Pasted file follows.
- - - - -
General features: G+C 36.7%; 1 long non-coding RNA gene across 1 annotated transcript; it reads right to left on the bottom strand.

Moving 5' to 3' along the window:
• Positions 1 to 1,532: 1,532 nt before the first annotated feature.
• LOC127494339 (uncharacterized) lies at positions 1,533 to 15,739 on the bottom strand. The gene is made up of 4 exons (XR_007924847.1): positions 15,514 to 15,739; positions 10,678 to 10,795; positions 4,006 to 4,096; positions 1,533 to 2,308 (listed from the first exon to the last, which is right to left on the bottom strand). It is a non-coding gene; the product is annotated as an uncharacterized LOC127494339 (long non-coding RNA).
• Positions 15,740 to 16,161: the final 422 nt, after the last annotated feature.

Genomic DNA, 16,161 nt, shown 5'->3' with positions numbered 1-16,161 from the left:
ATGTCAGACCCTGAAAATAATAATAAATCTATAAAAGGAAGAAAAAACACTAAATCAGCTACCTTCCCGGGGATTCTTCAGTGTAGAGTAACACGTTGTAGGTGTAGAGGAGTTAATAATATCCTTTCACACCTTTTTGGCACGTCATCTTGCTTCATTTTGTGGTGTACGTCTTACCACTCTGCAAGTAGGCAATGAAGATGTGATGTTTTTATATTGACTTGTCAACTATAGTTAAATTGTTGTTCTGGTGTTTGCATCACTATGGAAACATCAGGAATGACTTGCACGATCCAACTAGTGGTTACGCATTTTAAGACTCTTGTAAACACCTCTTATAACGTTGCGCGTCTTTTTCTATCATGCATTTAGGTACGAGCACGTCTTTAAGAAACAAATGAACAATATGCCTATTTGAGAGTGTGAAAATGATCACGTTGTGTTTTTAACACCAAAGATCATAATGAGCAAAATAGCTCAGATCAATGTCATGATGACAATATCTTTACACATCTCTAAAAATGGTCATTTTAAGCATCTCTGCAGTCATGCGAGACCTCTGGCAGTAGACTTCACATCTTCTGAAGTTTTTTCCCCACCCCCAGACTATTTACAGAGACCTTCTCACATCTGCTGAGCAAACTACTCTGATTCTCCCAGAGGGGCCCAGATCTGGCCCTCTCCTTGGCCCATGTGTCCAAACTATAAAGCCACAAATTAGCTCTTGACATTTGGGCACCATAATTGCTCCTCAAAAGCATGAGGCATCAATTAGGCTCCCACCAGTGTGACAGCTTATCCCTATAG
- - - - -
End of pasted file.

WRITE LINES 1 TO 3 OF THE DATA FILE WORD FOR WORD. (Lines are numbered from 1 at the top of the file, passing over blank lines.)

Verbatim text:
General features: G+C 36.7%; 1 long non-coding RNA gene across 1 annotated transcript; it reads right to left on the bottom strand.

Moving 5' to 3' along the window:
• Positions 1 to 1,532: 1,532 nt before the first annotated feature.